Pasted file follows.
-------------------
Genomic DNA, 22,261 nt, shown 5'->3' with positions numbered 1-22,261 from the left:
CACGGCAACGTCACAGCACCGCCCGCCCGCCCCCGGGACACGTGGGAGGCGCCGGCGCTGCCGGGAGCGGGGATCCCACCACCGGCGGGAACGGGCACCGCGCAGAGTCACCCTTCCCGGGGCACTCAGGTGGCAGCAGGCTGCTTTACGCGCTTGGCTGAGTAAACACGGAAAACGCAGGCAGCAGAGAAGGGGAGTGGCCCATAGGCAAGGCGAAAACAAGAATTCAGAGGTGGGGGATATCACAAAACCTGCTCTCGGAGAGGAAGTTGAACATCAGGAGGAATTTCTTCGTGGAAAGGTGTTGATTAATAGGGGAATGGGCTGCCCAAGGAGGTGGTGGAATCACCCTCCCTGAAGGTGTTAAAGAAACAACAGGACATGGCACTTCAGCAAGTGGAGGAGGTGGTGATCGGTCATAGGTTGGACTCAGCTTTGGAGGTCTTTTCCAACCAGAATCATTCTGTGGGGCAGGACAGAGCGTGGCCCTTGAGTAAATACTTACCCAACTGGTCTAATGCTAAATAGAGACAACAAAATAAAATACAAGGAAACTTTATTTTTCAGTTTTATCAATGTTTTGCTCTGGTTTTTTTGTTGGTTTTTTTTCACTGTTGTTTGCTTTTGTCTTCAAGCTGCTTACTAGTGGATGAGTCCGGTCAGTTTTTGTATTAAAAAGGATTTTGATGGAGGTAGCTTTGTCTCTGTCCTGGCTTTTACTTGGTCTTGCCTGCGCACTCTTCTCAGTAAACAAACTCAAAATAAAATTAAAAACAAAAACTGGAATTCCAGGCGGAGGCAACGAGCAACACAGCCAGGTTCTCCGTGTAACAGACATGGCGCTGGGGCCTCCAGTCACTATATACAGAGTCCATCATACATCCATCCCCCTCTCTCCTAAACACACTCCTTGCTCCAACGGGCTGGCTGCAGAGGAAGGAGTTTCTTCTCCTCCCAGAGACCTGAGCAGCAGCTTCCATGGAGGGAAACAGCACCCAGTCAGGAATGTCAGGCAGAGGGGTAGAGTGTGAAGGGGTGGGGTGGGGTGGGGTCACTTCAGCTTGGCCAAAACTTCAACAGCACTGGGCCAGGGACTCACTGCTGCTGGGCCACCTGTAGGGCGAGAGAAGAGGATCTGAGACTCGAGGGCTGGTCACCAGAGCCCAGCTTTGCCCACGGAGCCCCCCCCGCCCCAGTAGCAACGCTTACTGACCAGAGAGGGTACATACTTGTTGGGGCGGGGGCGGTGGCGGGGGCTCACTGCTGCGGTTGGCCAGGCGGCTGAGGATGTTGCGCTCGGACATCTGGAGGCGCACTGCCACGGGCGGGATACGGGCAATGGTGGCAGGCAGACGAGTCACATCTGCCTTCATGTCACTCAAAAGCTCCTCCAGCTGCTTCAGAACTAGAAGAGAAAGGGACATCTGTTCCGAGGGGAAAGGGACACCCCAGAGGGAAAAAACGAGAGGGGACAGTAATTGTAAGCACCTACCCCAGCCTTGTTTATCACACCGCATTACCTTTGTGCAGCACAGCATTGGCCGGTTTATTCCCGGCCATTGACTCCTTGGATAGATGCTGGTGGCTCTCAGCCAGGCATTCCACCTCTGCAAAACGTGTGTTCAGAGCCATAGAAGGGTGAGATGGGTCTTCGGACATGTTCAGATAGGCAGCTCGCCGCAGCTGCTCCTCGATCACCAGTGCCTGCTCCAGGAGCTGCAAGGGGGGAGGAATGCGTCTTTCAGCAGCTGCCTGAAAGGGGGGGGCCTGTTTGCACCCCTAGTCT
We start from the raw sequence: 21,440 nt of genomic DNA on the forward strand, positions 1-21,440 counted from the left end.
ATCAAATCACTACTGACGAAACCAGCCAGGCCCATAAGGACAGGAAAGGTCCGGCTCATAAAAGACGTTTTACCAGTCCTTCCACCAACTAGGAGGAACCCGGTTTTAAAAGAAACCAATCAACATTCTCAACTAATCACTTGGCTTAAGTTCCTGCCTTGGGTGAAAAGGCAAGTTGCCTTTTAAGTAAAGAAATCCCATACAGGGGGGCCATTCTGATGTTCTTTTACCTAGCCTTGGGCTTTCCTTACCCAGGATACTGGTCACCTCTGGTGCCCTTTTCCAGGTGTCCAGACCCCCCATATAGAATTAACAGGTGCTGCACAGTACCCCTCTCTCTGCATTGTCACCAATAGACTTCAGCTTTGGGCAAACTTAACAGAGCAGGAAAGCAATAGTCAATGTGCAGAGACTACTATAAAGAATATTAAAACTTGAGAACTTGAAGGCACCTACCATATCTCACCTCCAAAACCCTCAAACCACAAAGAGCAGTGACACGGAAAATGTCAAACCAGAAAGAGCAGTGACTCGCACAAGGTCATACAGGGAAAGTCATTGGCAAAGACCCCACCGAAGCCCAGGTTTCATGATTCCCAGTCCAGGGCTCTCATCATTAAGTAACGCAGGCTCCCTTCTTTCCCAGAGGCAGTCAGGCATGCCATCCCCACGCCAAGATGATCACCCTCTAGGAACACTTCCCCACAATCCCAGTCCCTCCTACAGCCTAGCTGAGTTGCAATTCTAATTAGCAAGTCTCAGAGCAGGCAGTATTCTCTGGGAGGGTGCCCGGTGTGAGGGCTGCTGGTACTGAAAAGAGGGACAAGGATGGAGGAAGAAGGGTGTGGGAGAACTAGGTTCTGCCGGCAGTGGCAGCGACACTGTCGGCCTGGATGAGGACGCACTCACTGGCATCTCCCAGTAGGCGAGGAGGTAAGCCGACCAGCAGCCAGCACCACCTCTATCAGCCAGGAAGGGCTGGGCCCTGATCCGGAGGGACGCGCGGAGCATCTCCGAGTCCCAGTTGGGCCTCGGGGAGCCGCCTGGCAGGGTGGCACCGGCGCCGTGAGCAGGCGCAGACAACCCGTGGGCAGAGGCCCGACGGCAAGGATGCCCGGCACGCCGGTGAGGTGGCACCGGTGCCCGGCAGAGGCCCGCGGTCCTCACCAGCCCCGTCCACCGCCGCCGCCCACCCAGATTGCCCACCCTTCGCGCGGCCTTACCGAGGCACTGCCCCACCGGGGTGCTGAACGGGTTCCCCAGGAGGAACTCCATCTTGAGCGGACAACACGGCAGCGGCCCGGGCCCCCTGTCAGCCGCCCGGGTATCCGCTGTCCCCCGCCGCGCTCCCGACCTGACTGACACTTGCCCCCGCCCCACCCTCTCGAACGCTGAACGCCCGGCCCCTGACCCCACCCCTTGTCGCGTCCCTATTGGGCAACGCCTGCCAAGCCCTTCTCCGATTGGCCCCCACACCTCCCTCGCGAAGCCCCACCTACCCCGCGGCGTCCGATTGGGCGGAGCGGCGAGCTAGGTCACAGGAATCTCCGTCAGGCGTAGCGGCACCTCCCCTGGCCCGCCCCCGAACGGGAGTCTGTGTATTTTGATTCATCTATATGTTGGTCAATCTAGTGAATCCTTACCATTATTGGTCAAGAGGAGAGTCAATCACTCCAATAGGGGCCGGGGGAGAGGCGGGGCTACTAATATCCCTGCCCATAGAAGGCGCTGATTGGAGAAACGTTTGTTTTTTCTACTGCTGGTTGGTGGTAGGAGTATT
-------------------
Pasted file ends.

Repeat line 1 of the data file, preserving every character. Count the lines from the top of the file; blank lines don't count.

Genomic DNA, 22,261 nt, shown 5'->3' with positions numbered 1-22,261 from the left: